Are there Differences in Stroke Prevention with Different Blood Pressure Lowering Agents?
Hypertension is the major modifiable risk factor for fatal, nonfatal strokes and other vascular diseases. In a pooled analysis of 61 prospective studies including about one million individuals, the reported risk of stroke increased progressively with blood pressure from values as low as 115/75 mm/Hg. Each increment of 20/10 mm/Hg doubles the risk of cardiovascular disease and such a correlation is consistent at all ages. Blood pressure lowering strongly reduces the risk of either first stroke or recurrent stroke but the possibility that specific drugs may prevail over others for protection from stroke remains unclear. There is some evidence that specific classes of antihypertensive drugs have different effects and/or their pharmacological actions differ in patient subgroups. Currently, there are five classes of first-line blood pressure lowering drugs: diuretics, beta-blockers, calcium channel blockers, angiotensin-converting inhibitors and angiotensin II receptor blockers. This review evaluates the development of antihypertensive therapies and the latest studies of arterial hypertension and stroke prevention.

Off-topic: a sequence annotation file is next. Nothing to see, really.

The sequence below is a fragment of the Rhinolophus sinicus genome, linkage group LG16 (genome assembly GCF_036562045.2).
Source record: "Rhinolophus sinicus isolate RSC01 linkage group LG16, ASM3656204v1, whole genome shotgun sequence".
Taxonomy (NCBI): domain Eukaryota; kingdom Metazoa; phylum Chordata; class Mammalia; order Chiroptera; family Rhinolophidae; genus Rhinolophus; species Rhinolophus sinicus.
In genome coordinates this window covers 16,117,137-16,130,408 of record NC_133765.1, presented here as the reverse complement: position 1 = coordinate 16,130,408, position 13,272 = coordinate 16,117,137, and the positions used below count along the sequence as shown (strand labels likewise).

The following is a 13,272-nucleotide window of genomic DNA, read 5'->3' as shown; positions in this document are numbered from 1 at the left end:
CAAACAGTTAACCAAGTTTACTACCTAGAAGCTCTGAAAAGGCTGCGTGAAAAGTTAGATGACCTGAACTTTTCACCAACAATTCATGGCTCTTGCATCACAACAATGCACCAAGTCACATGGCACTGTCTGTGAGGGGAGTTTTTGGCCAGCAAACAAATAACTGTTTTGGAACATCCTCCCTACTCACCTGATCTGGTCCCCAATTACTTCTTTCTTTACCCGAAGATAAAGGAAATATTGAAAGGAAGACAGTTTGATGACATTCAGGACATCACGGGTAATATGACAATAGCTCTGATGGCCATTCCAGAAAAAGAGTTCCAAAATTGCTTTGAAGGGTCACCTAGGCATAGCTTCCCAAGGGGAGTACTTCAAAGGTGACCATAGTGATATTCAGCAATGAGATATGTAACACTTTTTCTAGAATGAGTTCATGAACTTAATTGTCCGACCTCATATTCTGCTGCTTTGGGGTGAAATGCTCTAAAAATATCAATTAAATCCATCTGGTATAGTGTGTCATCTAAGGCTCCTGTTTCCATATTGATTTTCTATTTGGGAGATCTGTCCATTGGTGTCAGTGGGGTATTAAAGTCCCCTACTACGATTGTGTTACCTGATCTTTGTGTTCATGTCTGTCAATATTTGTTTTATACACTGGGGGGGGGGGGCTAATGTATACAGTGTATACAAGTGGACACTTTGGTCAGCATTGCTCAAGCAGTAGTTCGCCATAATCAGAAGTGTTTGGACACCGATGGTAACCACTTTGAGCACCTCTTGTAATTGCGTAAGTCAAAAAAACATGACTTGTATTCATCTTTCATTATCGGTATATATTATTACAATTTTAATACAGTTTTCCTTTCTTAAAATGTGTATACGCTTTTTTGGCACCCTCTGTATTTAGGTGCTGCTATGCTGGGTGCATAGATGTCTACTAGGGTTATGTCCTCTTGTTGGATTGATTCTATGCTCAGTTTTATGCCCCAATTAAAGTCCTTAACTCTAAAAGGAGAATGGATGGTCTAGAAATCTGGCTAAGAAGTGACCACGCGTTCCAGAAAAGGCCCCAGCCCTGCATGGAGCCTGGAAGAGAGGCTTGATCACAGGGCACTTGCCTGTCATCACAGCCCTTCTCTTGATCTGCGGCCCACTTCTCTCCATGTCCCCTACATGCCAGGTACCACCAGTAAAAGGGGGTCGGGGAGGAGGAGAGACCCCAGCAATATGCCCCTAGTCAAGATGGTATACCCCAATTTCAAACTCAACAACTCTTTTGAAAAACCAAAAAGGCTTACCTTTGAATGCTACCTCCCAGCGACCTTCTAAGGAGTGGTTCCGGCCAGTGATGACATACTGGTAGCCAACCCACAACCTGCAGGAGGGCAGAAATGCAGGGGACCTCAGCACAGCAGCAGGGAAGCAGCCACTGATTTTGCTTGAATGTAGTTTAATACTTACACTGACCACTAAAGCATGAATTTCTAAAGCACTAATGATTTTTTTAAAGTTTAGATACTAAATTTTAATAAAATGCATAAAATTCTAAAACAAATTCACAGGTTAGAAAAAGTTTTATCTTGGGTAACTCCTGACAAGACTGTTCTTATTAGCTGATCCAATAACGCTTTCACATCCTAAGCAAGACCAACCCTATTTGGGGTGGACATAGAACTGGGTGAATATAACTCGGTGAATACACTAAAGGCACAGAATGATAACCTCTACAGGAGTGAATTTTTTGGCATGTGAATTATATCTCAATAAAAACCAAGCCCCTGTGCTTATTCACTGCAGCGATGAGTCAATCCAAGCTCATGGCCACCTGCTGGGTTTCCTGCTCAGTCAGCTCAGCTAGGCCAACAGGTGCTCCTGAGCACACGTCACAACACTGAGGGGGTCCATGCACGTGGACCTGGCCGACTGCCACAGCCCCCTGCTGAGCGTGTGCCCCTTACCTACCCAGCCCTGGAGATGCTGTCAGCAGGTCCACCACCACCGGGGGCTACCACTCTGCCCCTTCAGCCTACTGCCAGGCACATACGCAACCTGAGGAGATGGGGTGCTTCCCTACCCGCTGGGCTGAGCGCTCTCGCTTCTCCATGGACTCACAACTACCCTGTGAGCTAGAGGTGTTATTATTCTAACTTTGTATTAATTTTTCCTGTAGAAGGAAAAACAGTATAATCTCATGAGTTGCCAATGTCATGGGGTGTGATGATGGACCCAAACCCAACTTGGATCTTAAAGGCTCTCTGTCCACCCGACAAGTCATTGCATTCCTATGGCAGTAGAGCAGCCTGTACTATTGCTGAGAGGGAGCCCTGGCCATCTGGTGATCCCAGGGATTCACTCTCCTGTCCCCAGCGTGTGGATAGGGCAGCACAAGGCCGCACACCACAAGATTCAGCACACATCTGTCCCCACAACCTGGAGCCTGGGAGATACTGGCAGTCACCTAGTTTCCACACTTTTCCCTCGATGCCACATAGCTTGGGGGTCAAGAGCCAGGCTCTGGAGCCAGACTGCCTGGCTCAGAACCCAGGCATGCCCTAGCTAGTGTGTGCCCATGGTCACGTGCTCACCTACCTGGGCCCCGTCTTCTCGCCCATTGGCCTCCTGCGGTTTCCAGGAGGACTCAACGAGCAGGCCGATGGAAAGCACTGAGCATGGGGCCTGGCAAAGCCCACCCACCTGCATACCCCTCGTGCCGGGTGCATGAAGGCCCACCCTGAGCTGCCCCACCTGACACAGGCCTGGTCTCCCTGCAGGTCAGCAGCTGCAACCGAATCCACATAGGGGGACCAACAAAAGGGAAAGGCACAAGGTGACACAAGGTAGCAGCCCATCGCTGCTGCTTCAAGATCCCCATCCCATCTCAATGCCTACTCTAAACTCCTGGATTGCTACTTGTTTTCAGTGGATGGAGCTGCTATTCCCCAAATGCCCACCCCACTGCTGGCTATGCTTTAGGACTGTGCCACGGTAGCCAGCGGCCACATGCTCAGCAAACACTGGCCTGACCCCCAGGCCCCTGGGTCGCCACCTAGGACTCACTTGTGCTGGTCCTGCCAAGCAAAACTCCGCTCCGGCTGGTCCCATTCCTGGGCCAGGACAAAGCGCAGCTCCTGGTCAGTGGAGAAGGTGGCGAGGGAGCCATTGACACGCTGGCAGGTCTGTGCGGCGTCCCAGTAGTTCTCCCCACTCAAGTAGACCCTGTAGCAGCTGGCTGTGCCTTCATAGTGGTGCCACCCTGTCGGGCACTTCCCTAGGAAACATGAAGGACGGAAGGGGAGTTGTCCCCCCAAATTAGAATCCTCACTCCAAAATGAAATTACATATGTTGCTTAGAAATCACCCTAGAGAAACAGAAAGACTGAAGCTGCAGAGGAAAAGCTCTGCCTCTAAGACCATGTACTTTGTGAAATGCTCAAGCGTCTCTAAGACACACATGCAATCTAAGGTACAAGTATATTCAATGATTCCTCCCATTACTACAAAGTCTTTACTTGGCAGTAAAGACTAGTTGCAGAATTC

Keywords: Stroke prevention, risk factors, hypertension
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